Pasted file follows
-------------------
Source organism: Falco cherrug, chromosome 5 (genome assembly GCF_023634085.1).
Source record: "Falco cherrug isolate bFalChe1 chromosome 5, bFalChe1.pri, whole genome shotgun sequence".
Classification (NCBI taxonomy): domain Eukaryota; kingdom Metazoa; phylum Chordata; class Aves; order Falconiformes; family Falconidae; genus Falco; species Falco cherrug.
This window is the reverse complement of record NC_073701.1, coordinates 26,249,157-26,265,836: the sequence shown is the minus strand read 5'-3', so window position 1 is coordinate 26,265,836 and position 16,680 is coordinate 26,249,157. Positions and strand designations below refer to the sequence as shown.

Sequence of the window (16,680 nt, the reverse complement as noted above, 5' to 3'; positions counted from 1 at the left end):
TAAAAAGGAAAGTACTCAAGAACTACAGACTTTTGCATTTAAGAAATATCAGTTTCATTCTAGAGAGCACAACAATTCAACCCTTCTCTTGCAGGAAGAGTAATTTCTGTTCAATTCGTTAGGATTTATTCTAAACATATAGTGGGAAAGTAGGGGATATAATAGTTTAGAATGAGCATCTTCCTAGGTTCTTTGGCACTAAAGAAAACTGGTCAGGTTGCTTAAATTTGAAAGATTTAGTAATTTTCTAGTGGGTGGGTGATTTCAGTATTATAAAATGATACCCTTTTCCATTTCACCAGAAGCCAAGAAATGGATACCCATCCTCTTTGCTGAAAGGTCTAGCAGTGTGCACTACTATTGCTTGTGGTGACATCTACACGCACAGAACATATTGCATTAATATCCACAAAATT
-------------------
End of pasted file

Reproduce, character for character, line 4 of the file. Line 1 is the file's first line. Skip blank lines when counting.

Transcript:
This window is the reverse complement of record NC_073701.1, coordinates 26,249,157-26,265,836: the sequence shown is the minus strand read 5'-3', so window position 1 is coordinate 26,265,836 and position 16,680 is coordinate 26,249,157. Positions and strand designations below refer to the sequence as shown.